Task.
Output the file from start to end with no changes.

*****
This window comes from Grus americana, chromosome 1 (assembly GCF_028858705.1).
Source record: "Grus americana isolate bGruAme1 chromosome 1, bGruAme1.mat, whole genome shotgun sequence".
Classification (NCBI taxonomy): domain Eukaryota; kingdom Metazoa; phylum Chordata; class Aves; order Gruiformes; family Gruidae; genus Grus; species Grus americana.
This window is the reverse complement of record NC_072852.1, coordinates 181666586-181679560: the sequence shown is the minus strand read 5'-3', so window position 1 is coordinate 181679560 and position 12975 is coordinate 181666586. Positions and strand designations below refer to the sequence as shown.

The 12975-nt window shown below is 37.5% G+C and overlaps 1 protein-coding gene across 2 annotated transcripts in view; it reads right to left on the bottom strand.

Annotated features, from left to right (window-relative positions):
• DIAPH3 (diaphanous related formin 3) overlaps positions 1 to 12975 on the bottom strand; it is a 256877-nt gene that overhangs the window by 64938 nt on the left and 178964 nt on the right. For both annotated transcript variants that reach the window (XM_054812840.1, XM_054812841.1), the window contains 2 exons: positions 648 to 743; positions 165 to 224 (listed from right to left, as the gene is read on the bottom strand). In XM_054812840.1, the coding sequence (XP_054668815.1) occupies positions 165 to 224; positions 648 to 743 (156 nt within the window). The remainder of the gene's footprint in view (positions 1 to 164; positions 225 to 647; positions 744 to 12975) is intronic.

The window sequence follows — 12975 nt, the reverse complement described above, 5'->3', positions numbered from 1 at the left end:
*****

This window comes from Grus americana, chromosome 1 (assembly GCF_028858705.1).
Source record: "Grus americana isolate bGruAme1 chromosome 1, bGruAme1.mat, whole genome shotgun sequence".
Classification (NCBI taxonomy): domain Eukaryota; kingdom Metazoa; phylum Chordata; class Aves; order Gruiformes; family Gruidae; genus Grus; species Grus americana.
This window is the reverse complement of record NC_072852.1, coordinates 181666586-181679560: the sequence shown is the minus strand read 5'-3', so window position 1 is coordinate 181679560 and position 12975 is coordinate 181666586. Positions and strand designations below refer to the sequence as shown.

The 12975-nt window shown below is 37.5% G+C and overlaps 1 protein-coding gene across 2 annotated transcripts in view; it reads right to left on the bottom strand.

Annotated features, from left to right (window-relative positions):
• DIAPH3 (diaphanous related formin 3) overlaps positions 1 to 12975 on the bottom strand; it is a 256877-nt gene that overhangs the window by 64938 nt on the left and 178964 nt on the right. For both annotated transcript variants that reach the window (XM_054812840.1, XM_054812841.1), the window contains 2 exons: positions 648 to 743; positions 165 to 224 (listed from right to left, as the gene is read on the bottom strand). In XM_054812840.1, the coding sequence (XP_054668815.1) occupies positions 165 to 224; positions 648 to 743 (156 nt within the window). The remainder of the gene's footprint in view (positions 1 to 164; positions 225 to 647; positions 744 to 12975) is intronic.

The window sequence follows — 12975 nt, the reverse complement described above, 5'->3', positions numbered from 1 at the left end: